All sorrow fail and sadness
    At the Mountain-king's return!

(The song of the people of Lake-town upon the dwarves' arrival.)

Under the Mountain dark and tall
The King has come unto his hall!
His foe is dead, the Worm of Dread,
And ever so his foes shall fall.

The sword is sharp, the spear is long,
The arrow swift, the Gate is strong;
The heart is bold that looks on gold;
The dwarves no more shall suffer wrong.

The dwarves of yore made mighty spells,
While hammers fell like ringing bells
In places deep, where dark things sleep,
In hollow halls beneath the fells.

On silver necklaces they strung
The light of stars, on crowns they hung
The dragon-fire, from twisted wire
The melody of harps they wrung.

The mountain throne once more is freed!
O! wandering fold, the summons heed!
Come haste! Come haste! across the waste!
The king of friend and kin has need.

Now call we over mountains cold,
'Come back unto the caverns old'!
Here at the Gates the king awaits,
His hands are rich with gems and gold.

The king is come unto his hall
Under the Mountain dark and tall.
The Worm of Dread is slain and dead,
And ever so our foes shall fall!

(The dwarves singing to Thorin while the men of Lake-town were gathered outside the Front Gate.)

The dragon is withered,
His bones are now crumbled;
His armour is shivered,
His splendour is humbled!
Though sword shall be rusted,
And throne and crown perish
With strength that men trusted
And wealth that they cherish,
Here grass is still growing,
And leaves are yet swinging,
The white water flowing,
And elves are yet singing
    Come! Tra-la-la-lally!
    Come back to the valley!

The stars are far brighter
Than gems without measure,
The moon is far whiter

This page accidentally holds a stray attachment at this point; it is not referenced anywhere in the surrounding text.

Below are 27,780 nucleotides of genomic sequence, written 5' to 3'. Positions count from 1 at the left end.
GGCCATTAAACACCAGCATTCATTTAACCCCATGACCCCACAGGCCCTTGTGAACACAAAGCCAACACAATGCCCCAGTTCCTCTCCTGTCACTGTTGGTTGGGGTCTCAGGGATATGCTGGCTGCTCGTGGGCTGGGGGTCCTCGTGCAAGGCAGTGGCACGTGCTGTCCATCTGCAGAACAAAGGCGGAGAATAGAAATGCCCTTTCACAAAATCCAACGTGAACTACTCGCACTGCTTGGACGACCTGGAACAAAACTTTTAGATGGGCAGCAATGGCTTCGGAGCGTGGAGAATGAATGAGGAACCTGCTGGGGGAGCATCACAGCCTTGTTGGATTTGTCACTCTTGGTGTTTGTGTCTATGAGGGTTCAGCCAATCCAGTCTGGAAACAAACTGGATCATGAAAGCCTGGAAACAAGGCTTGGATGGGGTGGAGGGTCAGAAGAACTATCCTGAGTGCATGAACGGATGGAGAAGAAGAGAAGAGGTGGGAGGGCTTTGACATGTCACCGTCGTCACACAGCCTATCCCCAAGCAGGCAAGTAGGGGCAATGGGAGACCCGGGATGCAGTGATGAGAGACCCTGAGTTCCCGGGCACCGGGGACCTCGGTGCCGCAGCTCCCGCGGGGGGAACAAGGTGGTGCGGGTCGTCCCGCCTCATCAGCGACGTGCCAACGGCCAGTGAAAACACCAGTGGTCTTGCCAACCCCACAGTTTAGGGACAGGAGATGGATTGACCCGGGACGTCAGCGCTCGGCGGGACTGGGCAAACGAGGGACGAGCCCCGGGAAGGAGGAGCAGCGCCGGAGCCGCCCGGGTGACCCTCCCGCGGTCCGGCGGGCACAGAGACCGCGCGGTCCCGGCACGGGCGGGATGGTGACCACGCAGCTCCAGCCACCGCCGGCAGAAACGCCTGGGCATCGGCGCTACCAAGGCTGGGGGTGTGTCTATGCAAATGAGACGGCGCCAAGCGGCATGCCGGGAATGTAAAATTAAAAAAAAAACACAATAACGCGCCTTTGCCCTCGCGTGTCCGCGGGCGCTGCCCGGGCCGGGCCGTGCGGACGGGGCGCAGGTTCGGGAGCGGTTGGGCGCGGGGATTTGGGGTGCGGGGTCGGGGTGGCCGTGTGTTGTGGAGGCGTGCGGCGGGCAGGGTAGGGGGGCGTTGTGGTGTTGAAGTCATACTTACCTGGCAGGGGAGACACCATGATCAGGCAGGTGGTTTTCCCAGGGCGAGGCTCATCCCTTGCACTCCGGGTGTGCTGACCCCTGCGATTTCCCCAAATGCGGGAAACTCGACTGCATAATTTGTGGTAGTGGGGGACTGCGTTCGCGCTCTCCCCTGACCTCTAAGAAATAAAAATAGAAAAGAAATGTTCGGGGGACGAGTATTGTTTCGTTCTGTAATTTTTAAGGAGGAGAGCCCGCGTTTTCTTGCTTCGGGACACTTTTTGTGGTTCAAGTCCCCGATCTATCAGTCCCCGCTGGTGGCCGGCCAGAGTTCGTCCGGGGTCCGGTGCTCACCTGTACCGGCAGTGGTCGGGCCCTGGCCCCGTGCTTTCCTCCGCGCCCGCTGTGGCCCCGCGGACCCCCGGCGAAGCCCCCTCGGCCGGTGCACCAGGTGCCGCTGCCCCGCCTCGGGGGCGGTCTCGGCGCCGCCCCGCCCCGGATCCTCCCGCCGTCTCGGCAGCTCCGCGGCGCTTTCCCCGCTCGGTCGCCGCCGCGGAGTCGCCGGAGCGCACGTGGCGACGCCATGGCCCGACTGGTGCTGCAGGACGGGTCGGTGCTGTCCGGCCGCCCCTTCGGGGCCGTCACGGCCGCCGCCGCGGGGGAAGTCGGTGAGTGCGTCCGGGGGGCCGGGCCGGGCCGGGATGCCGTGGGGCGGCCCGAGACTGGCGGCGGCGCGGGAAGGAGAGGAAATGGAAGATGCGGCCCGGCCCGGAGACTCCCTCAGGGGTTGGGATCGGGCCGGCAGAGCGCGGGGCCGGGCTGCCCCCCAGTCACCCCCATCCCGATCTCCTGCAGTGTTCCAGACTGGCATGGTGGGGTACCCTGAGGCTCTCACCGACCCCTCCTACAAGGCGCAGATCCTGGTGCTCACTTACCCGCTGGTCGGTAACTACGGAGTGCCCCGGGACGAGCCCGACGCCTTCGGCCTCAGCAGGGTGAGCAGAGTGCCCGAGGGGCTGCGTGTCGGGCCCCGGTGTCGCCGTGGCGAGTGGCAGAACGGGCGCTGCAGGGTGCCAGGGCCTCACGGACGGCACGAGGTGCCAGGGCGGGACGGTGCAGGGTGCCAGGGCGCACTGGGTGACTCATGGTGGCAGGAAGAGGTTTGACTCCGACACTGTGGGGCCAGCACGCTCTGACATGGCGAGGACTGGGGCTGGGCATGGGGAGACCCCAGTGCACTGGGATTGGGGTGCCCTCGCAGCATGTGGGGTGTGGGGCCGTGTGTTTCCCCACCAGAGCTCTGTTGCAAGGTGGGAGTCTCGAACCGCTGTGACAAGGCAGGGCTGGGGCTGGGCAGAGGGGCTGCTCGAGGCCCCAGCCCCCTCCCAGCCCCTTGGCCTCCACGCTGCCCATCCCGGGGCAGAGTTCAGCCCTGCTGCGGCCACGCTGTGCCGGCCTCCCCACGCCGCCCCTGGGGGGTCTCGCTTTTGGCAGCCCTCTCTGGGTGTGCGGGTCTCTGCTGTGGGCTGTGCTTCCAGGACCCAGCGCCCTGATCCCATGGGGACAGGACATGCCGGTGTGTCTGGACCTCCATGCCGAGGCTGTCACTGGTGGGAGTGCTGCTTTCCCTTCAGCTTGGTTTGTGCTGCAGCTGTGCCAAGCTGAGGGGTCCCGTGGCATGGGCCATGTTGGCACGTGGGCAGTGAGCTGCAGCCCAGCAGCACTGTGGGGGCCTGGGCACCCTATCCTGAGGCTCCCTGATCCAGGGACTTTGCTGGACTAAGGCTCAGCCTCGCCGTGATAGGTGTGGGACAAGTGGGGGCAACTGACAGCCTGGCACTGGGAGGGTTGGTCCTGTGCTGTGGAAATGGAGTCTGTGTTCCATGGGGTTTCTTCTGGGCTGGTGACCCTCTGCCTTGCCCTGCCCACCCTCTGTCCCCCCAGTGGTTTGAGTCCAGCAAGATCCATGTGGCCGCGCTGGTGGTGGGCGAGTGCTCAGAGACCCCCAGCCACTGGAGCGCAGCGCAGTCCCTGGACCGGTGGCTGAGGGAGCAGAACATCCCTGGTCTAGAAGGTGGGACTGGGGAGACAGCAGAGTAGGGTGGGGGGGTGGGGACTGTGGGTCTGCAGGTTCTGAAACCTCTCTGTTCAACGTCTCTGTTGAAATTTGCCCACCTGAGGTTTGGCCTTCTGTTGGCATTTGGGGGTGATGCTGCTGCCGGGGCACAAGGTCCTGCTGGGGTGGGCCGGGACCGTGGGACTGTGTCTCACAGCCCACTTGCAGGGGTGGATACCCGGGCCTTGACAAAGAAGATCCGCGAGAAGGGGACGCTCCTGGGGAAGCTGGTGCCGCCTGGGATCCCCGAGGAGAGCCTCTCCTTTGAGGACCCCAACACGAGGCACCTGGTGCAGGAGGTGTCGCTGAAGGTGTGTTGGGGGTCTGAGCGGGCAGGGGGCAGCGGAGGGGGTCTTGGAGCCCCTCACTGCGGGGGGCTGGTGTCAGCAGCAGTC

Than silver in treasure:
The fire is more shining
On hearth in the gloaming
Than gold won by mining,
So why go a-roaming?
    O! Tra-la-la-lally
    Come back to the Valley.

O! Where are you going,
So late in returning?
The river is flowing,
The stars are all burning!
O! Whither so laden,
So sad and so dreary?
Here elf and elf-maiden
Now welcome the weary
    With Tra-la-la-lally
    Come back to the Valley,
        Tra-la-la-lally
        Fa-la-la-lally
            Fa-la!

(The elves' song when they got back to Rivendell.)

Sing all ye joyful, now sing all together!
The wind's in the tree-top, the wind's in the heather;
The stars are in blossom, the moon is in flower,
And bright are the windows of Night in her tower.

Dance all ye joyful, now dance all together!
Soft is the grass, and let foot be like feather!
The river is silver, the shadows are fleeting;
Merry is May-time, and merry our meeting.

Sing we now softly, and dreams let us weave him!
Wind him in slumber and there let us leave him!
The wanderer sleepeth.  Now soft be his pillow!
Lullaby!  Lullaby!  Alder and Willow!
Sigh no more Pine, till the wind of the morn!
    Fall Moon!  Dark be the land!
    Hush!  Hush!  Oak, Ash, and Thorn!
Hushed be all water, till dawn is at hand!

(The elves' song during the night at Rivendell.)

Roads go ever ever on,
    Over rock and under tree,
By caves where never sun has shone,
    By streams that never find the sea;
Over snow by winter sown,
    And through the merry flowers of June,
Over grass and over stone,
    And under mountains in the moon.

Roads go ever ever on
    Under cloud and under star,
Yet feet that wandering have gone
    Turn at last to home afar.
Eyes that fire and sword have seen
    And horror in the halls of stone
Look at last on meadows green
    And trees and hills they long have known.

(Bilbo's poem when he returned to the Shire.)

Tolkien Territory * Poems & Songs